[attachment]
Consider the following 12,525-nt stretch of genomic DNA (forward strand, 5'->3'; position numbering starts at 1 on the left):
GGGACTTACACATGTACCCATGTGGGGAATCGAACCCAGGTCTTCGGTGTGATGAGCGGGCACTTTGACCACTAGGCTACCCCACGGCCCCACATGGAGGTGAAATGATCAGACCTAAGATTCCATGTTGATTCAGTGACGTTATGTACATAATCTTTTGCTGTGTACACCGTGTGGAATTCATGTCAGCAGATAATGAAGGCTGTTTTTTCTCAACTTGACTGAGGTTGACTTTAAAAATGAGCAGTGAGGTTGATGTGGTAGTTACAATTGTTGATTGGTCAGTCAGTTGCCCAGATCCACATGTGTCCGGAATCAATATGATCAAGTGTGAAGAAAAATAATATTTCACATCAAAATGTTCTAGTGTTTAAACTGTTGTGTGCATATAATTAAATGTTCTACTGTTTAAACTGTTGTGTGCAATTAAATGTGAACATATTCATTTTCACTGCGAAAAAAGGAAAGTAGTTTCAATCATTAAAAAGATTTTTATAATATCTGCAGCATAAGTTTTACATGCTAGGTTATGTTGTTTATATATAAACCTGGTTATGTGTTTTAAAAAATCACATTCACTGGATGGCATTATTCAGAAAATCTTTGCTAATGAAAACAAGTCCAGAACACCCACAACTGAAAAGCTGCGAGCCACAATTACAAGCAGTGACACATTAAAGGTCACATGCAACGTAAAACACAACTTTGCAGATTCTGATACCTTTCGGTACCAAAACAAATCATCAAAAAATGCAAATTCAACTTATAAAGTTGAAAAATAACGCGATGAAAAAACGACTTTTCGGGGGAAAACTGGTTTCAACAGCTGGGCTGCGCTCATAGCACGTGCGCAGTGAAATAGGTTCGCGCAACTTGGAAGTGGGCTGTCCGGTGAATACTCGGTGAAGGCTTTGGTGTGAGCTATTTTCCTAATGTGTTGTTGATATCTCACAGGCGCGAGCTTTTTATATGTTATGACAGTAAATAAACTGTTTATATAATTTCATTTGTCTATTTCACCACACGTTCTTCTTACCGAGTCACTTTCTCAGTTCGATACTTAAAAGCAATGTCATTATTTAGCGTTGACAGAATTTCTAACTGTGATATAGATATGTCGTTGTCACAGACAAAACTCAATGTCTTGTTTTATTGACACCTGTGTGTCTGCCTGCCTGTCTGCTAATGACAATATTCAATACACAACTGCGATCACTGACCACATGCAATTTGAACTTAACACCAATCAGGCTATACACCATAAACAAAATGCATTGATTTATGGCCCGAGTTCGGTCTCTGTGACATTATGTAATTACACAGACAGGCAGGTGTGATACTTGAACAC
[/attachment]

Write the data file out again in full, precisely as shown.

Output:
Consider the following 12,525-nt stretch of genomic DNA (forward strand, 5'->3'; position numbering starts at 1 on the left):
GGGACTTACACATGTACCCATGTGGGGAATCGAACCCAGGTCTTCGGTGTGATGAGCGGGCACTTTGACCACTAGGCTACCCCACGGCCCCACATGGAGGTGAAATGATCAGACCTAAGATTCCATGTTGATTCAGTGACGTTATGTACATAATCTTTTGCTGTGTACACCGTGTGGAATTCATGTCAGCAGATAATGAAGGCTGTTTTTTCTCAACTTGACTGAGGTTGACTTTAAAAATGAGCAGTGAGGTTGATGTGGTAGTTACAATTGTTGATTGGTCAGTCAGTTGCCCAGATCCACATGTGTCCGGAATCAATATGATCAAGTGTGAAGAAAAATAATATTTCACATCAAAATGTTCTAGTGTTTAAACTGTTGTGTGCATATAATTAAATGTTCTACTGTTTAAACTGTTGTGTGCAATTAAATGTGAACATATTCATTTTCACTGCGAAAAAAGGAAAGTAGTTTCAATCATTAAAAAGATTTTTATAATATCTGCAGCATAAGTTTTACATGCTAGGTTATGTTGTTTATATATAAACCTGGTTATGTGTTTTAAAAAATCACATTCACTGGATGGCATTATTCAGAAAATCTTTGCTAATGAAAACAAGTCCAGAACACCCACAACTGAAAAGCTGCGAGCCACAATTACAAGCAGTGACACATTAAAGGTCACATGCAACGTAAAACACAACTTTGCAGATTCTGATACCTTTCGGTACCAAAACAAATCATCAAAAAATGCAAATTCAACTTATAAAGTTGAAAAATAACGCGATGAAAAAACGACTTTTCGGGGGAAAACTGGTTTCAACAGCTGGGCTGCGCTCATAGCACGTGCGCAGTGAAATAGGTTCGCGCAACTTGGAAGTGGGCTGTCCGGTGAATACTCGGTGAAGGCTTTGGTGTGAGCTATTTTCCTAATGTGTTGTTGATATCTCACAGGCGCGAGCTTTTTATATGTTATGACAGTAAATAAACTGTTTATATAATTTCATTTGTCTATTTCACCACACGTTCTTCTTACCGAGTCACTTTCTCAGTTCGATACTTAAAAGCAATGTCATTATTTAGCGTTGACAGAATTTCTAACTGTGATATAGATATGTCGTTGTCACAGACAAAACTCAATGTCTTGTTTTATTGACACCTGTGTGTCTGCCTGCCTGTCTGCTAATGACAATATTCAATACACAACTGCGATCACTGACCACATGCAATTTGAACTTAACACCAATCAGGCTATACACCATAAACAAAATGCATTGATTTATGGCCCGAGTTCGGTCTCTGTGACATTATGTAATTACACAGACAGGCAGGTGTGATACTTGAACAC